Linux 3.20 To Fully Support The IBM z13
Phoronix: Linux 3.20 To Fully Support The IBM z13
Last month IBM announced the z13 micro-processor for their z13 mainframe computers. IBM claims the z13 is the "world's fastest microprocessor" and now with Linux 3.20 there's full support...
Pretty much all the online descriptions of z13 talk about "141 cores" but I think it's actually 141 processors or 1128 cores.
Dont think so. Mainframes are not so great as much they are expensive. Real performance king are POWER processors, mainframe is mostly for those who like buying bridges.
Originally Posted by bridgman
Yep, I think you're right about core count (24 chips @ average of 7 cores per chip = 168 cores, with some held back for spares etc..). There are a lot more processors/cores than that in the z13 but mostly used for IO.
AFAIK the z13 and POWER8 share a lot of tech -- not just fab process, it's the same design team and they re-use blocks & elements between the Z & POWER families so it's more like "same chip with different instruction set". POWER systems tend to have more cores and less IO focus while Z systems tend to have more IO bandwidth relative to cores.
The L4 cache is interesting, almost a GB of wide EDRAM per processor drawer.
Last edited by bridgman; 02-11-2015 at 12:12 PM.
..but does it run (crysis) PTS?
Yes, same team makes it, but mainframe is 50 year old architercture. They need to keep backward compatibility and making such a harware is expensive and crufty.
IBM has eClipz strategy since 90s, to converge all their systems on one processor line. They already merged IBM i and AIX hardware to Power Systems, system x is sold, next target is to put z/OS on POWER hardware without breaking binary compatibility for aplications. Probably by using modified TIMI from IBM i.
As someone who missed the mainframe's golden age, here is something I don't understand and momentarily I can't dedicate time to researching this.
I always associated mainframes with a very monolithic architecture. Aggregating a lot of performance in a single machine in order to scale up. What is the point of running virtual machines on a mainframe?
As long a VM does not exceed the resources offered by the host a VM can run on any machine. What is the point of running very many VMs on a single very powerful machine instead of running very many VMs on several servers?
The issue comes down to lower latency on the side of single large systems vs higher aggregate bandwidth of many small systems.
Originally Posted by alexvoda
... and fault tolerance. The "z" in z13 is for zero downtime.
I've seen mainframes with smoke & flame coming out of them but still running. The computer operator threw a chair at someone and missed, and the cabinets were open for maintenance, so the chair legs poked holes in the core memory planes and ripped out a bunch of wires. The system shut down power to the affected cabinets, requeued the affected jobs to restart from the last checkpoint, placed a service call and advised the operator what it had done via screen and printer.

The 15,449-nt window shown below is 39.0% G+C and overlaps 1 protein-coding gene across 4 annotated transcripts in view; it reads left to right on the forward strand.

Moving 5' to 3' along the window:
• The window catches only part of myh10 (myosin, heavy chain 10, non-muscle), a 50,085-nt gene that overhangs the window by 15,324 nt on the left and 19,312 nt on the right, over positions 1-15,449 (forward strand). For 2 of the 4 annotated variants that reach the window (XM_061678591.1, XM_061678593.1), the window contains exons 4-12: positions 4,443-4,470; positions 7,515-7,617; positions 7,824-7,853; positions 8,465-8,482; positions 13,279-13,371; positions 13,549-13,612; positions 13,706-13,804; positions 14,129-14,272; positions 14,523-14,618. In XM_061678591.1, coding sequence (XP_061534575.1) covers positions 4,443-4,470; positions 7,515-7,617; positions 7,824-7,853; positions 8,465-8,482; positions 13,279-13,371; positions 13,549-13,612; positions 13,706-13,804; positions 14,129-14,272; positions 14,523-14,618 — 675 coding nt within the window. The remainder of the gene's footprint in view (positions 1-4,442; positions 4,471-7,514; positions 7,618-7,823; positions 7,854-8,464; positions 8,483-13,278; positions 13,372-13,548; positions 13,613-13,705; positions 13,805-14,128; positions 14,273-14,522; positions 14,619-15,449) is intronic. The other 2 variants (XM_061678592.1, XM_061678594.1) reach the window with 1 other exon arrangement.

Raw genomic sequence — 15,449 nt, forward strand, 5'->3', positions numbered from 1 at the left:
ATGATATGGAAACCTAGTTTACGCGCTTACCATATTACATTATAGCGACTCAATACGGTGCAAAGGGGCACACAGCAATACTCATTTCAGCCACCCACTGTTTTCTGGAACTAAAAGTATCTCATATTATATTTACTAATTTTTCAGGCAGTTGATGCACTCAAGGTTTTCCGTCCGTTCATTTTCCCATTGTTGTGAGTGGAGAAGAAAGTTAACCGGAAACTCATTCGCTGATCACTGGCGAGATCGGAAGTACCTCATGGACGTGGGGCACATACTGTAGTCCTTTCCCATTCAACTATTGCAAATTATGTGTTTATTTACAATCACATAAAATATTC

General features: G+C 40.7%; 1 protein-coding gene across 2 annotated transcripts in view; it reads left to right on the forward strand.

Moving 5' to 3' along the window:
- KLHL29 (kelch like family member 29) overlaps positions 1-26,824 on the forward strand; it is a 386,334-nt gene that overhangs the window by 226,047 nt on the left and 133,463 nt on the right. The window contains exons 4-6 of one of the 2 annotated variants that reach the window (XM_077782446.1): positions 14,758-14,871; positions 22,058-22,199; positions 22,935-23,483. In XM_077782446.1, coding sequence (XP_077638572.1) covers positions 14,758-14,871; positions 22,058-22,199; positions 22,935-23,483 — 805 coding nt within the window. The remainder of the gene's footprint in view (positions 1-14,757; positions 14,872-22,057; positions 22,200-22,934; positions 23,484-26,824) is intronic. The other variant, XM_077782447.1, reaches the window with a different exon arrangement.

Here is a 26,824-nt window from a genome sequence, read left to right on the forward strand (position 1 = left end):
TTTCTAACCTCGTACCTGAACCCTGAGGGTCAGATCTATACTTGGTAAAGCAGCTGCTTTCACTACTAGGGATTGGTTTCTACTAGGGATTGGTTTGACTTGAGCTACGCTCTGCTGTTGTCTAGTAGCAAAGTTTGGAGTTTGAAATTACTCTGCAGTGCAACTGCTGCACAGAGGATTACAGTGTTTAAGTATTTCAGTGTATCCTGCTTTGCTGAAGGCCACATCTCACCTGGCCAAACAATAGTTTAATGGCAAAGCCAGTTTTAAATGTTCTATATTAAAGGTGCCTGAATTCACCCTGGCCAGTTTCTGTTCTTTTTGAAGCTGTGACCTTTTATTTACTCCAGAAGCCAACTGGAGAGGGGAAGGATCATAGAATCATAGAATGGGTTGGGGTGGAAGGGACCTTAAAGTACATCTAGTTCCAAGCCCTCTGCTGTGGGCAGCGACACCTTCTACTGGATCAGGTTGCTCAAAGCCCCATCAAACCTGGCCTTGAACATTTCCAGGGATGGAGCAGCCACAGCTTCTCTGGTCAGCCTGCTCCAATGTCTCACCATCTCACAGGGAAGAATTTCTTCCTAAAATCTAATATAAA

I imagine you would have a lot of independent programs running on VMs but all talking to a big honkin' DBMS.
Remember Seymour Cray's question about what you would prefer for ploughing a field -- 2 strong oxen or 1024 chickens. Sounds like a good Mythbusters episode.
Last edited by bridgman; 02-11-2015 at 04:02 PM.
Get off my lawn!
People don't understand that Mainframes are for saving money for big data-based organizations.
Originally Posted by alexvoda
The point of Mainframes isn't processing power, it's I/O speed. Nothing comes close: the architecture is designed from the ground up without any of the multithreading bottlenecks you get in more "modern" tech. A single Mainframe can handle dozens of I/O controllers (filling a whole room) that can power hundreds of terminals. This is significantly cheaper in terms of hardware and maintenance fees over a fleet of desktop PCs or even network-based terminal solutions (Unix, Windows server, VAX in the past). Mainframes prove again and again that newer isn't necessarily better.
Mainframes also have very good backup solutions, based on cheap magnetic tape that you just have to store in a library somewhere. The terrific I/O throughput means that you can backup continuously while in full operation.
Surprisingly, Mainframes started getting expensive as the PC-based competition ramped up: there were just not enough skilled Mainframe operators and programmers, and they were expensive. So, IBM has been slowly moving Mainframe to contemporary technologies, such as Linux and Java. It's been a breath of fresh air in the industry as it's allowed a new generation of programmers entry into this world. Well, the old-timers also complain that these people are coming in without really understand the Mainframe world and its culture, and thus make bad software.
Still ... times are changing. If you're already running Java on your Mainframe, you might be tempted to treat it as a regular big old server, and do crazy things like trying to run Hadoop on your db/2 data... IBM's customers for the first time are pushing for Mainframes that could actually be decent Linux servers. That's the background behind the recent upgrade to Mainframe's processing power, and the noise about making the Mainframe more attractive for "cloud" computing.
If you're not running a Mainframe already, you won't care about any of this: you'll be running a PC-architecture- (or, recently ARM-) based grid (or private cloud) in your data center using cheap, easy replacable parts, and you've invested millions (billions!) in distributed software architectures.
(I'm a certified Mainframe tech from the olden days)